(1) Certified non-manufacturing sites: CNH facilities in Modena and San Matteo (Italy) - Spare parts warehouse, testing, corporate sites CNH HEIDELBERG (Germany) - Spare parts warehouse CNH DAVENTRY (UK) - Spare parts warehouse IVECO OFFICINE BRENNERO VERONA (Italy) - Trucks and Commercial Vehicles Sales and Repairs IVECO OFFICINE BRENNERO TRENTO (Italy) - Trucks and Commercial Vehicles Sales and Repairs POWERTRAIN 2H Energy FECAMP (France) - Generator Construction.
The effectiveness of management systems is ensured through documented and substantiated audits, which are regularly scheduled. These are performed by qualified internal auditors and by either industry-specific auditors or external, independent certification bodies (second and third party external audits).
AUDITS AND EMPLOYEES COVERED
|Internal audits (no.)||595||565||384|
|External audits (no.)||91||106||147|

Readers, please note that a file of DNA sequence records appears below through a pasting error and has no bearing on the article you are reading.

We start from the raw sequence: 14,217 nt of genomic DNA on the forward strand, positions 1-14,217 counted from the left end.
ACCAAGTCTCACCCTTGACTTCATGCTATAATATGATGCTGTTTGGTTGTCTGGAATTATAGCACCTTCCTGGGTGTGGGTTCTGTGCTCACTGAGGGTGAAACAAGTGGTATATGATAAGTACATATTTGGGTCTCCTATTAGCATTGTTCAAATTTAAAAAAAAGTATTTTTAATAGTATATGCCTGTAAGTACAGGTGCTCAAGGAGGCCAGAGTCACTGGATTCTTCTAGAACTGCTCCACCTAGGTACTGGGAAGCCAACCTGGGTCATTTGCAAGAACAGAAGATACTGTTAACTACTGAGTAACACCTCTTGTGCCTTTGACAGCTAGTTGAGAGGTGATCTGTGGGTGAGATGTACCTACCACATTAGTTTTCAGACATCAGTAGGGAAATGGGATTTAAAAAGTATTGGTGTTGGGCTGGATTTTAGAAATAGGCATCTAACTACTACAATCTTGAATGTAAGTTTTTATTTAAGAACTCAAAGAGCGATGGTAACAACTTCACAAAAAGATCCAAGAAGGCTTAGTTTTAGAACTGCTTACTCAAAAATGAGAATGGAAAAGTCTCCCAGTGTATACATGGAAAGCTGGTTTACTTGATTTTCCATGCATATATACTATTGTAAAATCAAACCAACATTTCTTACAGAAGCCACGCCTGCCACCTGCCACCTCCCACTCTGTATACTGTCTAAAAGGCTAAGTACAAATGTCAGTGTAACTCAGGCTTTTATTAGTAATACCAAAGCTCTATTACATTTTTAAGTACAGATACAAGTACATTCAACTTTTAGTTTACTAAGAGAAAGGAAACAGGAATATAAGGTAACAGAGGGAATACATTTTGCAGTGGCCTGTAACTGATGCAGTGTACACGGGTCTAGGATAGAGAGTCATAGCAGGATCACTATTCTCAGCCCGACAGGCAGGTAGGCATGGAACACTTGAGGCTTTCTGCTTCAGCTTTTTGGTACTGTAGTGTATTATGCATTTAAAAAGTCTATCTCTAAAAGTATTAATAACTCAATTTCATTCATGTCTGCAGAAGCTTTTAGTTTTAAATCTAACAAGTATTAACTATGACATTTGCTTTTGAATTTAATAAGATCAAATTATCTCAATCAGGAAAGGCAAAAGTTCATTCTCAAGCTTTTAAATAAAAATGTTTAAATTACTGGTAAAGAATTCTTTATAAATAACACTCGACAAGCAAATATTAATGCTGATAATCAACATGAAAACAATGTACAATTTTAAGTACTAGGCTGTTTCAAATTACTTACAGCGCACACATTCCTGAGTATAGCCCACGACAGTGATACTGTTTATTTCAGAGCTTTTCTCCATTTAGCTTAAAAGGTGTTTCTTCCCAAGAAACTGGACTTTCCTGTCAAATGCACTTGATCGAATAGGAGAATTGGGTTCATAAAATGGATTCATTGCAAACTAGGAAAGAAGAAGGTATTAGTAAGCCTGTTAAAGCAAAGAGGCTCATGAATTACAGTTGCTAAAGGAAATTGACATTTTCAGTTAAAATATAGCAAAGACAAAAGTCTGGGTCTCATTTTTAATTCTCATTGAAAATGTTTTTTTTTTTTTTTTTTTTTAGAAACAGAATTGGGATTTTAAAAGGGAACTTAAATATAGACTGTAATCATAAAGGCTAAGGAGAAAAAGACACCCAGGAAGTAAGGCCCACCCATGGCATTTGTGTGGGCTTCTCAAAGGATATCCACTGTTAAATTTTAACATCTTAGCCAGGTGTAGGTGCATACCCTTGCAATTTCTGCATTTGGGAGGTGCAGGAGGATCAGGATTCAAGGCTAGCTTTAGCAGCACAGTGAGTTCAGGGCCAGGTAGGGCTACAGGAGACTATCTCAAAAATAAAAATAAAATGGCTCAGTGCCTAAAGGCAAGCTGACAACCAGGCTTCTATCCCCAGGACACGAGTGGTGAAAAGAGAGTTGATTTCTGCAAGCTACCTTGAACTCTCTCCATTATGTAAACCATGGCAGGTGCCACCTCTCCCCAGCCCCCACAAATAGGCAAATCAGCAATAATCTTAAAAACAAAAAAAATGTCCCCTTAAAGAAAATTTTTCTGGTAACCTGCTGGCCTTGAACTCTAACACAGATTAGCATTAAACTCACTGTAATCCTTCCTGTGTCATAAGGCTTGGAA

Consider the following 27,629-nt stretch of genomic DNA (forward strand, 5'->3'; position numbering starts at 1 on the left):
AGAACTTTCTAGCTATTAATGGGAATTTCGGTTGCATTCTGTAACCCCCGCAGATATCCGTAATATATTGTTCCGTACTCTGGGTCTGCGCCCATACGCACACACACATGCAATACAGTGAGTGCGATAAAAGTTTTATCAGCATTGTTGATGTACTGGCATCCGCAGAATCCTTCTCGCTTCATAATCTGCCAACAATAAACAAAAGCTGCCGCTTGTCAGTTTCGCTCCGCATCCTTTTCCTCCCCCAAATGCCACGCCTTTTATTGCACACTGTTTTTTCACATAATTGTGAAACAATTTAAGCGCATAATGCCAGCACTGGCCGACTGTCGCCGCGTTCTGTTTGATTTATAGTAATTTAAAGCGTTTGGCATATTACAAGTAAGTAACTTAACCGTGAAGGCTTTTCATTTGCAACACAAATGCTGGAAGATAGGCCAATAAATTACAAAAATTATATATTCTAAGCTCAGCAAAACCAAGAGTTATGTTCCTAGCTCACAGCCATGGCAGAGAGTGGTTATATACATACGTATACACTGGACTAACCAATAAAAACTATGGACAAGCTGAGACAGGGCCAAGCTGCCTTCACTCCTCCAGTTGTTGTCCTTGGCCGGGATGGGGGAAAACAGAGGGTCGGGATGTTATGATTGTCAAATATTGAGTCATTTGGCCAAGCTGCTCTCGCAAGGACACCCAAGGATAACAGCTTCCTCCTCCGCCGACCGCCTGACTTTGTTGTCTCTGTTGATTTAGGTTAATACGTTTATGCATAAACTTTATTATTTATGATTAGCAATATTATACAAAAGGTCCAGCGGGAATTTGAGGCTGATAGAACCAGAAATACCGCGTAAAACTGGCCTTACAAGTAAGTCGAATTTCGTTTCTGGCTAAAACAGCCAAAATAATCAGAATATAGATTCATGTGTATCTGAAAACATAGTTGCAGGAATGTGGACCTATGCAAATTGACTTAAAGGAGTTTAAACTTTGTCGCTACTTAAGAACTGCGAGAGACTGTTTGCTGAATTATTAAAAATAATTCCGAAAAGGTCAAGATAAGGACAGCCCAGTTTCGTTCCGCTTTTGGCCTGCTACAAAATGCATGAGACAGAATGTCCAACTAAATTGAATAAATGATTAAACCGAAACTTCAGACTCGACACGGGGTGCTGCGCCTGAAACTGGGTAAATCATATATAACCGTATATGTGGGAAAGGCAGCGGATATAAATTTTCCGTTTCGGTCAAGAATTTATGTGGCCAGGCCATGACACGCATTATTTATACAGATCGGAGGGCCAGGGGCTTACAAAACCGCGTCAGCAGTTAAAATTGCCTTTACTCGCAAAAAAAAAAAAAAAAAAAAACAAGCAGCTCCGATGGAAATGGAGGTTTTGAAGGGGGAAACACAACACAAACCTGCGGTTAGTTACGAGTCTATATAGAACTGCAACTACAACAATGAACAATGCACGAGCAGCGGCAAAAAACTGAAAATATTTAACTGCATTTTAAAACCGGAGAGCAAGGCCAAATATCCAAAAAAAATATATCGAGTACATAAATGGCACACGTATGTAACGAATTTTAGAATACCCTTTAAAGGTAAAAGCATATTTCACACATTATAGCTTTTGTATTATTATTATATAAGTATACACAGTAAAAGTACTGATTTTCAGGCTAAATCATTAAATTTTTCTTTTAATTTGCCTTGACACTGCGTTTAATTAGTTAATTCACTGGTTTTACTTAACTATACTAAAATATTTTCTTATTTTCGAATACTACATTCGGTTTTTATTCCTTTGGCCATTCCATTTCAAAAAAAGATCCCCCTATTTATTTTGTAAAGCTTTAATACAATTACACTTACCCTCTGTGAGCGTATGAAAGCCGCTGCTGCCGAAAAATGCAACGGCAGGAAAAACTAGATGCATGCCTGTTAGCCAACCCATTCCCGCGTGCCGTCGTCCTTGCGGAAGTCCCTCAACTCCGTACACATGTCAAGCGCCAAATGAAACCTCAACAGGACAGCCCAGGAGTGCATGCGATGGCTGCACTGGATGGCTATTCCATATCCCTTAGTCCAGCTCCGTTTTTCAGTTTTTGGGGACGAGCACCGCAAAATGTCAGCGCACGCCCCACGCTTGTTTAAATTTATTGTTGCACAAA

|Total employees covered by audits (thousands)||53.16||49.02||54.38|
|Audited employees out of total headcount (%)||77.86||78.35||87.71|
Increasing employee awareness and promoting proactive behaviors to safeguard health and safety in the workplace are core elements of CNH Industrial’s Guidelines. To achieve the challenging targets that the Company has set, all employees are involved in informational activities and in classroom and hands-on training consistent with their roles and responsibilities.
CNH Industrial provided over 386 thousand hours of training on occupational health and safety in 2013, about 45.8% more than in 2012. More than 50 thousand employees were engaged in training activities, 37 thousand of whom were hourly.